23 April 2015
                23 October 2015
                : 520
                : 7548
                : 499-504
                Affiliations
                [1 ]Skirball Institute for Biomolecular Medicine, New York University School of Medicine, New York, NY, USA
                [2 ]Neuroscience Institute, New York University School of Medicine, New York, NY, USA
                [3 ]Department of Otolaryngology, New York University School of Medicine, New York, NY, USA
                [4 ]Department of Neuroscience and Physiology, New York University School of Medicine, New York, NY, USA
                [5 ]Departments of Cell Biology, Psychiatry, New York University School of Medicine, New York, NY, USA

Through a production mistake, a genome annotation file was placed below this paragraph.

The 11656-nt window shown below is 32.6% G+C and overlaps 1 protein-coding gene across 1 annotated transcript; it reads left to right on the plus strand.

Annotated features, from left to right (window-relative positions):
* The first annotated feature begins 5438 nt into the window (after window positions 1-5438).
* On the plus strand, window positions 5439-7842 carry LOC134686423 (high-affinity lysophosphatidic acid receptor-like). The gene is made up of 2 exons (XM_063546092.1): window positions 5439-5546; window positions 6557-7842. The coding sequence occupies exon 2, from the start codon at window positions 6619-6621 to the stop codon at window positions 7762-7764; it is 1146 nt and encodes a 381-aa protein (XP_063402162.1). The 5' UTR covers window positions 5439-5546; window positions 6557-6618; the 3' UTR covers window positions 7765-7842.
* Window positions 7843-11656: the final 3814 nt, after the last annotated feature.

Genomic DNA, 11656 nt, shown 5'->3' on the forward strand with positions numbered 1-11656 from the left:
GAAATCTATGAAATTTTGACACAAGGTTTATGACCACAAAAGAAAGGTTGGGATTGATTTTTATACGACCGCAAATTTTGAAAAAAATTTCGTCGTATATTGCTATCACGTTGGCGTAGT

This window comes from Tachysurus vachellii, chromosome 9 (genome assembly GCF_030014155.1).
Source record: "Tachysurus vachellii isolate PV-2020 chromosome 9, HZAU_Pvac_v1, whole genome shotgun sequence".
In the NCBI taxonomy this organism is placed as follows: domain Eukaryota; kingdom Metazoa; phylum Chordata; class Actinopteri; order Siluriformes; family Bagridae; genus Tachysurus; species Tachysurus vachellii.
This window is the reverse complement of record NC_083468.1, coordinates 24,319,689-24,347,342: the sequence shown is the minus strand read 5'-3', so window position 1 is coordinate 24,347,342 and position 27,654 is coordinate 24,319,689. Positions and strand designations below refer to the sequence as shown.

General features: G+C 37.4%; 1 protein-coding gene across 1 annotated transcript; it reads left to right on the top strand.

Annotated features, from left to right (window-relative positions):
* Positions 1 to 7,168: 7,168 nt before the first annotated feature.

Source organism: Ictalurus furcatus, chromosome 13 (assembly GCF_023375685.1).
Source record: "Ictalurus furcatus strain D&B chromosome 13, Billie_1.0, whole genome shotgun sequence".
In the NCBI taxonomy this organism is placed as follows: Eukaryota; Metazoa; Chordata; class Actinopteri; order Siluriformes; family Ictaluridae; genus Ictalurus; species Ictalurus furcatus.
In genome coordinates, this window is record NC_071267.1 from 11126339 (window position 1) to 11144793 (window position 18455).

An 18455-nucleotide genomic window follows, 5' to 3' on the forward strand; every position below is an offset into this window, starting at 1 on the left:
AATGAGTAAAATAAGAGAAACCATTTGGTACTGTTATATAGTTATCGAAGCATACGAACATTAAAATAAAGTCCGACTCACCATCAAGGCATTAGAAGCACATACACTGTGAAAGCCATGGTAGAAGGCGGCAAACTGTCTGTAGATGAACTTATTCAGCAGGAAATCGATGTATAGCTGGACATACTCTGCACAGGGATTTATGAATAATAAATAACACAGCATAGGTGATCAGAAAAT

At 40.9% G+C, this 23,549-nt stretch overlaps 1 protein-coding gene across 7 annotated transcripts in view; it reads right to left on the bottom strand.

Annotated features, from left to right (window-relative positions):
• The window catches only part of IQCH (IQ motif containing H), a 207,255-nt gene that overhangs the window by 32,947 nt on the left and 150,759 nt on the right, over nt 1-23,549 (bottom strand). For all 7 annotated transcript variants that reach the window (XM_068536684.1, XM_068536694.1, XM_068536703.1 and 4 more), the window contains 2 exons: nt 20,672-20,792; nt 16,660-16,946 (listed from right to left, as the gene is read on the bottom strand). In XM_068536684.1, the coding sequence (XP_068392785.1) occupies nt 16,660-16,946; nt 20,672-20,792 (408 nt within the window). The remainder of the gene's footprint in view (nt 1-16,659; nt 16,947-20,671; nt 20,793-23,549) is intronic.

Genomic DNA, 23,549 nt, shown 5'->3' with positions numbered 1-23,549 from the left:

[6 ]Center for Neural Science, New York University, New York, NY, USA
                Author notes
                [* ]To whom correspondence should be addressed: Phone: 212-263-4082, robert.froemke@ 123456med.nyu.edu
                Article
                NIHMS671247
                10.1038/nature14402
                4409554
                25874674

                Reprints and permissions information is available at www.nature.com/reprints